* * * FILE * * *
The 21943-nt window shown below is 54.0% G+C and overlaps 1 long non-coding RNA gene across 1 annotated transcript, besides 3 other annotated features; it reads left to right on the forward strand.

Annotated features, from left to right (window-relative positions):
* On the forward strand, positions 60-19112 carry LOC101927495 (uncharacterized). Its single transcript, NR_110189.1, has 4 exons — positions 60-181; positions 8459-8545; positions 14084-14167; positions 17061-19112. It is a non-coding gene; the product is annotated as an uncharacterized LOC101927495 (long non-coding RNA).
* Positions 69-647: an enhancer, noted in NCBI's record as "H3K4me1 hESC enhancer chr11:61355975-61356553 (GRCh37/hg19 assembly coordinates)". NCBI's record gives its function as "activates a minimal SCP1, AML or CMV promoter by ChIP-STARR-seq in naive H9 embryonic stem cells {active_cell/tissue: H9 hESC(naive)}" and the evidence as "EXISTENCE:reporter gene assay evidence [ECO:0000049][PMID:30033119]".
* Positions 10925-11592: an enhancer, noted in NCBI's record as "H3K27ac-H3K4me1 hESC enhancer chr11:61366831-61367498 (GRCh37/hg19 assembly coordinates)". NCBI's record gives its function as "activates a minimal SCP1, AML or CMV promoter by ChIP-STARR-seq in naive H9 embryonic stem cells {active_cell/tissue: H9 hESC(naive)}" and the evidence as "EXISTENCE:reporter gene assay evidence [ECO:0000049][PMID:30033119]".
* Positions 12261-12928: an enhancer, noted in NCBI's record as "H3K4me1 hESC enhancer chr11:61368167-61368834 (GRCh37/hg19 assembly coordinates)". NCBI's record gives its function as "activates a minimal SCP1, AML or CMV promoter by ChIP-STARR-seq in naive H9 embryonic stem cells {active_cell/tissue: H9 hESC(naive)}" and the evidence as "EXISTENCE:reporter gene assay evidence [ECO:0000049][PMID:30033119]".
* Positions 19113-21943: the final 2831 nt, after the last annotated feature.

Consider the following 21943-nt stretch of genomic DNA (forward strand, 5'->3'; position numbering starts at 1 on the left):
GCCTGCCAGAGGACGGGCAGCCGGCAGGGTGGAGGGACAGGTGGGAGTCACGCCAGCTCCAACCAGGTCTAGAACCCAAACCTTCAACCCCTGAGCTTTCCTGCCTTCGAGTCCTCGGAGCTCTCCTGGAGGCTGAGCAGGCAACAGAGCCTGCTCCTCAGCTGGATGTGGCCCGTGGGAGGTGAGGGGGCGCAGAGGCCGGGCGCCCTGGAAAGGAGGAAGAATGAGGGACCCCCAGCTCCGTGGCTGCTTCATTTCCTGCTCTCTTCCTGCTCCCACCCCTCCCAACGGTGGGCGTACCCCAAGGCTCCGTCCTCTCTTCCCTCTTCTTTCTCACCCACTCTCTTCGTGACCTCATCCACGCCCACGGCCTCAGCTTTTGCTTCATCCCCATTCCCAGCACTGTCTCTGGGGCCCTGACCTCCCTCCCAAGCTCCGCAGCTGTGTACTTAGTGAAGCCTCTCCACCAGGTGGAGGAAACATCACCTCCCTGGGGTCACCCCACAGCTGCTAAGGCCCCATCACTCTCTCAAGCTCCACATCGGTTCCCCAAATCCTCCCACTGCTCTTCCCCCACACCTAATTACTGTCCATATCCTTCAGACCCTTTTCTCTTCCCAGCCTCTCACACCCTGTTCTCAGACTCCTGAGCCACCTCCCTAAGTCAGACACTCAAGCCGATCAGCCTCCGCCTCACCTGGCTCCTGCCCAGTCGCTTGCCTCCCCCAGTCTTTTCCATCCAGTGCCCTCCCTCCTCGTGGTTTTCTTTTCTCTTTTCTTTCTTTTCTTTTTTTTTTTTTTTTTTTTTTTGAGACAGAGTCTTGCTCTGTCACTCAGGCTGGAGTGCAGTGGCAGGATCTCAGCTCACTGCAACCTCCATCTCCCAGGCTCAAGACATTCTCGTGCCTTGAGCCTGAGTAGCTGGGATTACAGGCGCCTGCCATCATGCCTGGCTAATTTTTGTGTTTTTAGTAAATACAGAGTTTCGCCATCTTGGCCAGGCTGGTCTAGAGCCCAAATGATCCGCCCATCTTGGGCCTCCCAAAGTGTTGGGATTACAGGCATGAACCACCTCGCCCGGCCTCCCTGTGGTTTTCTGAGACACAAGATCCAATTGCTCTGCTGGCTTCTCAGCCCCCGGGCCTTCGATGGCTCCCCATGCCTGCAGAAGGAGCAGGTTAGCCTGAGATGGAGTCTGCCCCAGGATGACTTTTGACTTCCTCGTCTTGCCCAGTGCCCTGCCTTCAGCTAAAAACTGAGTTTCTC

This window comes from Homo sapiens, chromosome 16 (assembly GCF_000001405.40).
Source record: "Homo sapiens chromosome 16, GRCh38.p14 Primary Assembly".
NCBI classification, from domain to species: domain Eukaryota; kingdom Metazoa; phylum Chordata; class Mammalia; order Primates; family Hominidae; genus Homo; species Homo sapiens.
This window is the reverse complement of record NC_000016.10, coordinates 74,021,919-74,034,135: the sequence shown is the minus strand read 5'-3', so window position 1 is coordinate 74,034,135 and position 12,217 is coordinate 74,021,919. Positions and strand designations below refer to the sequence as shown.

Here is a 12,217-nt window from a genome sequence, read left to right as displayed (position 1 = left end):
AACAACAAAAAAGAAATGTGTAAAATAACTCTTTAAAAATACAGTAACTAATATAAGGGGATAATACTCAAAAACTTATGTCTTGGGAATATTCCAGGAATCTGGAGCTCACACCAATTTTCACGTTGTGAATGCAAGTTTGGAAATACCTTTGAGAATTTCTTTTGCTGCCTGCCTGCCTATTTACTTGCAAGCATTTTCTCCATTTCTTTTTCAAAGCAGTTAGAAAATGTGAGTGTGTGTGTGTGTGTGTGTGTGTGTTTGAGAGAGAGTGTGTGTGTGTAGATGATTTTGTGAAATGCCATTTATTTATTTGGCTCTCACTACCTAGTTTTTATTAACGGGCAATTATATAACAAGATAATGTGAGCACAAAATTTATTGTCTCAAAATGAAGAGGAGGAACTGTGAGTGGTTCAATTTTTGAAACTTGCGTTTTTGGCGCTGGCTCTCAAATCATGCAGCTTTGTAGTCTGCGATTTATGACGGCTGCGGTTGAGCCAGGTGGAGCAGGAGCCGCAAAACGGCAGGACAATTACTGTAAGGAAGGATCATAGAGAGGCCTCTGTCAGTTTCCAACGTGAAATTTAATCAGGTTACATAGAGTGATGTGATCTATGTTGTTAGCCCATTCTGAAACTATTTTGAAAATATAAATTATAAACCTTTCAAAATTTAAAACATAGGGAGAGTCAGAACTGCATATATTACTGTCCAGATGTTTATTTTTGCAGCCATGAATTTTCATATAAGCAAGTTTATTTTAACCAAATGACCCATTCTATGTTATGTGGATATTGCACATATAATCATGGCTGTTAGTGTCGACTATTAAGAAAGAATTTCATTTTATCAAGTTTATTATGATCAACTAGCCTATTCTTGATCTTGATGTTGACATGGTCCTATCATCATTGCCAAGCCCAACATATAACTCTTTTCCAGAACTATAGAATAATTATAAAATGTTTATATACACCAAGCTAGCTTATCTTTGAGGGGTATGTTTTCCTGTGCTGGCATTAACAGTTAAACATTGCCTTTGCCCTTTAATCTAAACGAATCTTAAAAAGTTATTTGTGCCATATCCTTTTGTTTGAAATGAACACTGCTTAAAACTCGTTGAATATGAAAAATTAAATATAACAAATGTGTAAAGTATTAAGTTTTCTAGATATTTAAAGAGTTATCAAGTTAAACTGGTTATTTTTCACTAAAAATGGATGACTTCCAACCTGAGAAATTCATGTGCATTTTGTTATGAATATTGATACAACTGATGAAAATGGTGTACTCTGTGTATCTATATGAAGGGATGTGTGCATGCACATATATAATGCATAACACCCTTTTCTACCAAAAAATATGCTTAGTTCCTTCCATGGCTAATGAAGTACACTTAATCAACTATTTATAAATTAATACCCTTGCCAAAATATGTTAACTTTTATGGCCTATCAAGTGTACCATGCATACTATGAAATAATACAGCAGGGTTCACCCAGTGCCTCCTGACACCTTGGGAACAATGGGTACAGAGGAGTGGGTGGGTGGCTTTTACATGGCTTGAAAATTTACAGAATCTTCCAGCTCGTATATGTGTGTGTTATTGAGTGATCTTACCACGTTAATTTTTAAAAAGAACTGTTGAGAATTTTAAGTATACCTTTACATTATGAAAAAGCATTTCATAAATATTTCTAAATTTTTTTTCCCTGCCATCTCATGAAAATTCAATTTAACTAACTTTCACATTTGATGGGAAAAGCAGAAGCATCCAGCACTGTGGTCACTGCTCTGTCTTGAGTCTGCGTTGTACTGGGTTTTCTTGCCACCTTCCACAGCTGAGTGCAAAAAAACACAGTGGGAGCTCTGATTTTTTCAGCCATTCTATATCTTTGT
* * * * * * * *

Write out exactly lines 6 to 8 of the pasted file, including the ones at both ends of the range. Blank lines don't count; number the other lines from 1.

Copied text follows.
* Positions 12261-12928: an enhancer, noted in NCBI's record as "H3K4me1 hESC enhancer chr11:61368167-61368834 (GRCh37/hg19 assembly coordinates)". NCBI's record gives its function as "activates a minimal SCP1, AML or CMV promoter by ChIP-STARR-seq in naive H9 embryonic stem cells {active_cell/tissue: H9 hESC(naive)}" and the evidence as "EXISTENCE:reporter gene assay evidence [ECO:0000049][PMID:30033119]".
* Positions 19113-21943: the final 2831 nt, after the last annotated feature.

Consider the following 21943-nt stretch of genomic DNA (forward strand, 5'->3'; position numbering starts at 1 on the left):